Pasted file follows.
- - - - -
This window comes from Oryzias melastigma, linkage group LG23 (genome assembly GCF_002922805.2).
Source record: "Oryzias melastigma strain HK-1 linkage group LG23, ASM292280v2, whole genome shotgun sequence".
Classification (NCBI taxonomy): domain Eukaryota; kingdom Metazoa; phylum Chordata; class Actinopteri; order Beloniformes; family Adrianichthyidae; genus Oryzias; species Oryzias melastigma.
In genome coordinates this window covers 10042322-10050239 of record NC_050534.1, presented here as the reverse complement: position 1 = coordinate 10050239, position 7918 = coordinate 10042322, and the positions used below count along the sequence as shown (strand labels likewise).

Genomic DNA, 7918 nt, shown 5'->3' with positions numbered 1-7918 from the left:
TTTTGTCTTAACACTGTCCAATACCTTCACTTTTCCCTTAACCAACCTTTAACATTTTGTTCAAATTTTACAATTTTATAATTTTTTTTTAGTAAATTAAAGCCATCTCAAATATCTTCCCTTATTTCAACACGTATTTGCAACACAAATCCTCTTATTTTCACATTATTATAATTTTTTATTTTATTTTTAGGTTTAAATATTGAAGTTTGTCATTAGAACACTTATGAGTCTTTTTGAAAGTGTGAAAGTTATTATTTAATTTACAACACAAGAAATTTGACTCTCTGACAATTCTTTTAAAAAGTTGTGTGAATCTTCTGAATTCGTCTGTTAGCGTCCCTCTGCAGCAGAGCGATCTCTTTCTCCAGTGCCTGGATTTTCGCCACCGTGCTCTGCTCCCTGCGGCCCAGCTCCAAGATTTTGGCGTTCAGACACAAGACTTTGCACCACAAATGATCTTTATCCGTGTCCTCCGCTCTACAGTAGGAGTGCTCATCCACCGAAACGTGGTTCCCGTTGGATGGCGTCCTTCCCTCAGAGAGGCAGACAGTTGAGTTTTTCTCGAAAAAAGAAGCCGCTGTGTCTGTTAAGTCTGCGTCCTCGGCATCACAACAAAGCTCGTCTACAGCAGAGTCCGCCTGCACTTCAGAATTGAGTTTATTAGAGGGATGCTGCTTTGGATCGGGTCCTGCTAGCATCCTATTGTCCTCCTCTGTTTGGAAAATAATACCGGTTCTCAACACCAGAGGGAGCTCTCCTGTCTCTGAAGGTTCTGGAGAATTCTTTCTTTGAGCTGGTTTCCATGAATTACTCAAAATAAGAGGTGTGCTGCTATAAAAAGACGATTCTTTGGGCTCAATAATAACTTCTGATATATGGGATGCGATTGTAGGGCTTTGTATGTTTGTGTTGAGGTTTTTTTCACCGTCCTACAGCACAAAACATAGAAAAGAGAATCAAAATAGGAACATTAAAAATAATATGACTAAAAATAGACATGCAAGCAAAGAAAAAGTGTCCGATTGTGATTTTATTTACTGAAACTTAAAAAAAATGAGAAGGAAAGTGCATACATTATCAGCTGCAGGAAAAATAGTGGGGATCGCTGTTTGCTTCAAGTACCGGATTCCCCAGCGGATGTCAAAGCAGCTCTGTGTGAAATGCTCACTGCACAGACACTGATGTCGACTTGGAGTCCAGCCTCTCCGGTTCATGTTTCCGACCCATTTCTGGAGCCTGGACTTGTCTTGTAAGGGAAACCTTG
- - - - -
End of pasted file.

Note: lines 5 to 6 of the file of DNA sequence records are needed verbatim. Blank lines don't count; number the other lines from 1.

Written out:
Genomic DNA, 7918 nt, shown 5'->3' with positions numbered 1-7918 from the left:
TTTTGTCTTAACACTGTCCAATACCTTCACTTTTCCCTTAACCAACCTTTAACATTTTGTTCAAATTTTACAATTTTATAATTTTTTTTTAGTAAATTAAAGCCATCTCAAATATCTTCCCTTATTTCAACACGTATTTGCAACACAAATCCTCTTATTTTCACATTATTATAATTTTTTATTTTATTTTTAGGTTTAAATATTGAAGTTTGTCATTAGAACACTTATGAGTCTTTTTGAAAGTGTGAAAGTTATTATTTAATTTACAACACAAGAAATTTGACTCTCTGACAATTCTTTTAAAAAGTTGTGTGAATCTTCTGAATTCGTCTGTTAGCGTCCCTCTGCAGCAGAGCGATCTCTTTCTCCAGTGCCTGGATTTTCGCCACCGTGCTCTGCTCCCTGCGGCCCAGCTCCAAGATTTTGGCGTTCAGACACAAGACTTTGCACCACAAATGATCTTTATCCGTGTCCTCCGCTCTACAGTAGGAGTGCTCATCCACCGAAACGTGGTTCCCGTTGGATGGCGTCCTTCCCTCAGAGAGGCAGACAGTTGAGTTTTTCTCGAAAAAAGAAGCCGCTGTGTCTGTTAAGTCTGCGTCCTCGGCATCACAACAAAGCTCGTCTACAGCAGAGTCCGCCTGCACTTCAGAATTGAGTTTATTAGAGGGATGCTGCTTTGGATCGGGTCCTGCTAGCATCCTATTGTCCTCCTCTGTTTGGAAAATAATACCGGTTCTCAACACCAGAGGGAGCTCTCCTGTCTCTGAAGGTTCTGGAGAATTCTTTCTTTGAGCTGGTTTCCATGAATTACTCAAAATAAGAGGTGTGCTGCTATAAAAAGACGATTCTTTGGGCTCAATAATAACTTCTGATATATGGGATGCGATTGTAGGGCTTTGTATGTTTGTGTTGAGGTTTTTTTCACCGTCCTACAGCACAAAACATAGAAAAGAGAATCAAAATAGGAACATTAAAAATAATATGACTAAAAATAGACATGCAAGCAAAGAAAAAGTGTCCGATTGTGATTTTATTTACTGAAACTTAAAAAAAATGAGAAGGAAAGTGCATACATTATCAGCTGCAGGAAAAATAGTGGGGATCGCTGTTTGCTTCAAGTACCGGATTCCCCAGCGGATGTCAAAGCAGCTCTGTGTGAAATGCTCACTGCACAGACACTGATGTCGACTTGGAGTCCAGCCTCTCCGGTTCATGTTTCCGACCCATTTCTGGAGCCTGGACTTGTCTTGTAAGGGAAACCTTG